With so much wonderful food and wine coming from New South Wales, it’s a wonder more Sydney restaurants and bars aren’t serving local produce. One French bistro right in the heart of the city has taken up the banner and is championing the flavours of NSW with its new menu.
Hidden amongst the offices and busy streets of Sydney’s CBD, the Tank Stream Hotel and its discreet bistro Le Petit Flot – ‘the little stream’ in French – are above one of the most historically significant points in the city, perhaps even the whole country.
Beneath the hotel, next to Australia Square, runs the course of what was the sole freshwater source for the 1788 colony: The Tank Stream.
Without this supply of potable water, the colony would never have survived.
Since then, the Tank Stream has all but dried up, but above in the Petit Flot, the wine flows freely.
And it’s wine with provenance.
Le Petit Flot – the flavour of New South Wales
Level 2, The Tank Stream Hotel, 97 Pitt Street, Sydney
Up the curving stairs from The Tank Stream Hotel’s reception and overlooking Australia Square, Le Petit Flot’s comfortable yet elegant dining room doesn’t feel like a hotel restaurant at all.
For a start, there’s no hint of club sandwiches, burgers or Waldorf salads anywhere. All in all, it’s very French – as a bistro should be. Though Executive Chef Colin Yee has had his say in a few Japanese styles and flavours, which complement the overall composition well.
But starting with the wine, this little restaurant has crafted a menu with a difference, shining a light on local, and giving visitors and residents alike the chance to literally get their teeth into produce from right here in New South Wales.
Let’s start with the Semillon
To go with entrees of whitebait, saikou salmon and beef carpaccio, we had the Sweetwater Semillon from the Hunter Valley. It’s a wild-fermented wine with citrusy, herbaceous notes and beautifully balanced texture – the epitome of the Hunter’s darling.
Although this Semillon is paired with the kitchen’s confit chicken breast from the Southern Highlands, we did enjoy it with the dishes we chose.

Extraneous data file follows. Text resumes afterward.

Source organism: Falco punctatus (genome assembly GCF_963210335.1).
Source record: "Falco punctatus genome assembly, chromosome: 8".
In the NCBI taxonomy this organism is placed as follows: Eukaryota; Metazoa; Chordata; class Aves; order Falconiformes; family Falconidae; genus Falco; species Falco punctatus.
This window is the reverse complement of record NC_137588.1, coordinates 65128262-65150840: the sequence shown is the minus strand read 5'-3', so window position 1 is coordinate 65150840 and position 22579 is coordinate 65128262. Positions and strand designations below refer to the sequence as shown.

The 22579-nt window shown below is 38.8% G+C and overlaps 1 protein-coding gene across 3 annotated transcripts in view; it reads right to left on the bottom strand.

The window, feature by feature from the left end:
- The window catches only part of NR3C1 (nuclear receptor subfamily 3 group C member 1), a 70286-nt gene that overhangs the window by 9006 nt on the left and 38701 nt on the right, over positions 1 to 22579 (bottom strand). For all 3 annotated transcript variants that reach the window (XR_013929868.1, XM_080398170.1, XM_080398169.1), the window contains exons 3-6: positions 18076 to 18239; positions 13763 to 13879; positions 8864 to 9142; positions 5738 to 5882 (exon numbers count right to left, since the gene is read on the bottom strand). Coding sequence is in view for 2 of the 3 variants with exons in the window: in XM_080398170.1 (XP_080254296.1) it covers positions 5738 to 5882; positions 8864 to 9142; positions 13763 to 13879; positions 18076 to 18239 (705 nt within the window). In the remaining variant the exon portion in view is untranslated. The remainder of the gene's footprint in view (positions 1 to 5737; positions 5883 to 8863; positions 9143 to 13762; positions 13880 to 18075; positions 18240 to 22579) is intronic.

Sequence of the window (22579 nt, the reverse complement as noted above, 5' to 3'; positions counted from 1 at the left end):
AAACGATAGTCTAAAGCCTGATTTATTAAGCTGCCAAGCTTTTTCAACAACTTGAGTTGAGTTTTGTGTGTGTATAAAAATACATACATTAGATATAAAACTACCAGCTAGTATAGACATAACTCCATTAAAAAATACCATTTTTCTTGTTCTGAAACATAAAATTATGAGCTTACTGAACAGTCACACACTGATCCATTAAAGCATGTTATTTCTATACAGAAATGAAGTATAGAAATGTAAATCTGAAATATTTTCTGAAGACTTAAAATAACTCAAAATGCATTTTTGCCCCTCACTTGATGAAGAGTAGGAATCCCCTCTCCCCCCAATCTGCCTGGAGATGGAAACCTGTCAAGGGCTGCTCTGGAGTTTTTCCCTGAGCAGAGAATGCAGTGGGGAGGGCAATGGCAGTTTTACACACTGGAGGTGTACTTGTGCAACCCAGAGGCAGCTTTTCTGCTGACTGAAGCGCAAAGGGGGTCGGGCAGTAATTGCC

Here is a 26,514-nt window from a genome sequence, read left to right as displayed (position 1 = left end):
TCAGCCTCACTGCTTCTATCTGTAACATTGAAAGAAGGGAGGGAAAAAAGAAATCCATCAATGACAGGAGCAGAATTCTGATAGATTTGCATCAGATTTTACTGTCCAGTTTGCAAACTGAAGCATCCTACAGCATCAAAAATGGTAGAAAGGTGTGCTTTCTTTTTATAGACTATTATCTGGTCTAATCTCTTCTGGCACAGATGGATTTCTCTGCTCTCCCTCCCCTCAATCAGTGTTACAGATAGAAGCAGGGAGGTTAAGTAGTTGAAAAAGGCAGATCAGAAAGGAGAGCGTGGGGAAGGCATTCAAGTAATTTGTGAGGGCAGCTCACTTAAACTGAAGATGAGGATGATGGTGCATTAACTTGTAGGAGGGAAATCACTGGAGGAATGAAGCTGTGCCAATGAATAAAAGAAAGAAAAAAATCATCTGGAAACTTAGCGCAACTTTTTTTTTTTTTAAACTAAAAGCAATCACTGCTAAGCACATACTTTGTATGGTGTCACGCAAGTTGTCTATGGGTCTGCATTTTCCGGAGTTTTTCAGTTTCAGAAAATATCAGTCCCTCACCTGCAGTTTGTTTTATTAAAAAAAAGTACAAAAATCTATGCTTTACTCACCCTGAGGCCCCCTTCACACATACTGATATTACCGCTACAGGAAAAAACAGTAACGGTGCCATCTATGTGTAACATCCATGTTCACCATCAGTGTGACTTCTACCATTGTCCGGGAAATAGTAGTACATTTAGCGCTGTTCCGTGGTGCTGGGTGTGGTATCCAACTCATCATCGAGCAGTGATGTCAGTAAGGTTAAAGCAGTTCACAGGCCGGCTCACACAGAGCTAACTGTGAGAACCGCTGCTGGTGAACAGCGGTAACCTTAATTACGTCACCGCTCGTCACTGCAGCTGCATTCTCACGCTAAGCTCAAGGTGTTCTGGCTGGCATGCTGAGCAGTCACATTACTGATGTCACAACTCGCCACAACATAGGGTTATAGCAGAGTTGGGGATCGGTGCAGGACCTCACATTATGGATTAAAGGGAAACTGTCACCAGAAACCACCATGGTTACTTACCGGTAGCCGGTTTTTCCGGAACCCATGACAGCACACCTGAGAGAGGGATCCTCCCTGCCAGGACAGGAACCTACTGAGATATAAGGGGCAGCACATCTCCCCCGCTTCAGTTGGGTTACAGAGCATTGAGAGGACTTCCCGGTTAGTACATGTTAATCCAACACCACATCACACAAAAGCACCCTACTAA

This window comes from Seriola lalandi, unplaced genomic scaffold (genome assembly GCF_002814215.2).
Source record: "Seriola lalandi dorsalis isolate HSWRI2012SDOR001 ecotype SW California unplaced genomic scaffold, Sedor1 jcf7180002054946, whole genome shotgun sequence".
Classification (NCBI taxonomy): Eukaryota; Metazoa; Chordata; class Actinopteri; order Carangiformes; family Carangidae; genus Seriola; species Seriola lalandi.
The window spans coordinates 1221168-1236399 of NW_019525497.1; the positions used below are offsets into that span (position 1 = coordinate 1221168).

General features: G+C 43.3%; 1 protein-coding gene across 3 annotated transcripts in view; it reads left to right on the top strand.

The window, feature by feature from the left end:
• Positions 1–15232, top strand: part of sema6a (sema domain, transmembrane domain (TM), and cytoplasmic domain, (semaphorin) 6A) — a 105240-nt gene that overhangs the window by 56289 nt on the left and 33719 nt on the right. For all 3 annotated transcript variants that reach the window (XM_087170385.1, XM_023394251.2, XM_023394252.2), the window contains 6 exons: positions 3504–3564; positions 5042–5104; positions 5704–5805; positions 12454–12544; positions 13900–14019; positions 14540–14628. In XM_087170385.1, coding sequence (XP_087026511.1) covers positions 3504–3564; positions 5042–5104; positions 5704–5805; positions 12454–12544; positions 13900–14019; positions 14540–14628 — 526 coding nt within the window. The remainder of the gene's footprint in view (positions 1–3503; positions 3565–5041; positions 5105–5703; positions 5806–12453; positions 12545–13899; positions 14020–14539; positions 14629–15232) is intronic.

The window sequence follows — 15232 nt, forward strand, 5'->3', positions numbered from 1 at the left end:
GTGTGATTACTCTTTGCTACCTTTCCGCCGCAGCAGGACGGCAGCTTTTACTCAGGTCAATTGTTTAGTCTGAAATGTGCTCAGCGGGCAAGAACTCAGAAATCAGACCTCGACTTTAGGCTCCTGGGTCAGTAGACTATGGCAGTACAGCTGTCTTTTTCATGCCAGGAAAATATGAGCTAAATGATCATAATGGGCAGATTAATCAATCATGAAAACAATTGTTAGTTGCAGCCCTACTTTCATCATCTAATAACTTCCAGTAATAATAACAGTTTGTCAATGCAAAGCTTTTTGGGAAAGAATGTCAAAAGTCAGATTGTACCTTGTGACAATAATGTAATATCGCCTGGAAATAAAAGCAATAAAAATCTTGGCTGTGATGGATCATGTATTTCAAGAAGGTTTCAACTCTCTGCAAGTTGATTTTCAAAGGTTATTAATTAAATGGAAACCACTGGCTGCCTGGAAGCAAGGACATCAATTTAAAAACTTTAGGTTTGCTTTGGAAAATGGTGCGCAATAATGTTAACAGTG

The whitebait here is splendidly crisp and light, and perfectly seasoned. The salmon, which is high in omega-3 fatty acids from a wild, constant-swimming environment, is rich with a delightful crunch of crisped skin. The beans it comes with are dressed with a light yoghurt and slivers of roasted almond.
The carpaccio is incredible. Hand-sliced to a point where it’s almost translucent and served with crisp capers, chives and a delicate olive oil. Superb.
Next, the Shiraz
There’s a poetry to the choice of NSW Shiraz at Le Petit Flot. Dalwood Winery in the Hunter Valley is Australia’s oldest wine brand and is therefore the birthplace of Hunter Valley wine.
Dalwood has crafted premium wines in the Lower Hunter Valley continuously since 1828, and the Shiraz is a fine paradigm of this long-standing winery. Its deep, rich colour, gentle spice and balanced tannins work well with the wine’s medium-to-full body and an almost savoury finish.
My 5+ marble wagyu rump steak (cooked rare) is the pairing recommendation for the Dalwood Shiraz. It’s from Carrara in the Northern Rivers of NSW and it melts in the mouth as if it’s not even there. I’ve never tasted a steak – especially rump – quite like it.
The red wine jus and wholegrain mustard the steak comes with are an ancillary but generous touch.
Christina’s braised beef cheeks, with a red wine miso and carrot puree, are sublime. Tender, rich, dense and packed with sumptuous flavour and also well-matched with the Shiraz.
Our friend Peter’s grilled half-rack of lamb, which is from Junee in the Riverina, NSW, looks tender and perfectly cooked. This dish is paired with an NSW Cabernet Sauvignon, but I think the Shiraz still works. Peter’s not complaining anyway!
We also get a side of fresh green beans and the creamiest, richest mashed – sorry, whipped potato you’ll ever taste. It’s an extravagant meal with superb wine; a showcase of what this state has to offer our plates and glasses.
And how’s the the Cab Sauv?
To finish off, we have a final glass of wine: the Cab Sauv that’s paired with Peter’s lamb. It’s from Hungerford Hill Winery in the Hunter Valley and is delicious.
Juicy without being sweet, tannic without being too chewy and rich without being overbearing, this wine another great example of New South Wales produce that’s so very underrated.
Other wines worth a mention
Along with the three we tried – the Sweetwater Semillon, the Dalwood Shiraz and the Hungerford Hill Cabernet Sauvignon – Le Petit Flot also offers a couple more wines and their food partners from New South Wales.
On the list is a Dalwood Chardonnay, which is paired with opulent pork belly from Braemar in the Southern Slopes of NSW, and a Sweetwater Shiraz to go with the restaurant’s Black Angus Onglet Steak.
These two wines complete the Taste of NSW experience at this intelligent restaurant, which is perfect for a subtle, romantic meal in the heart of the city.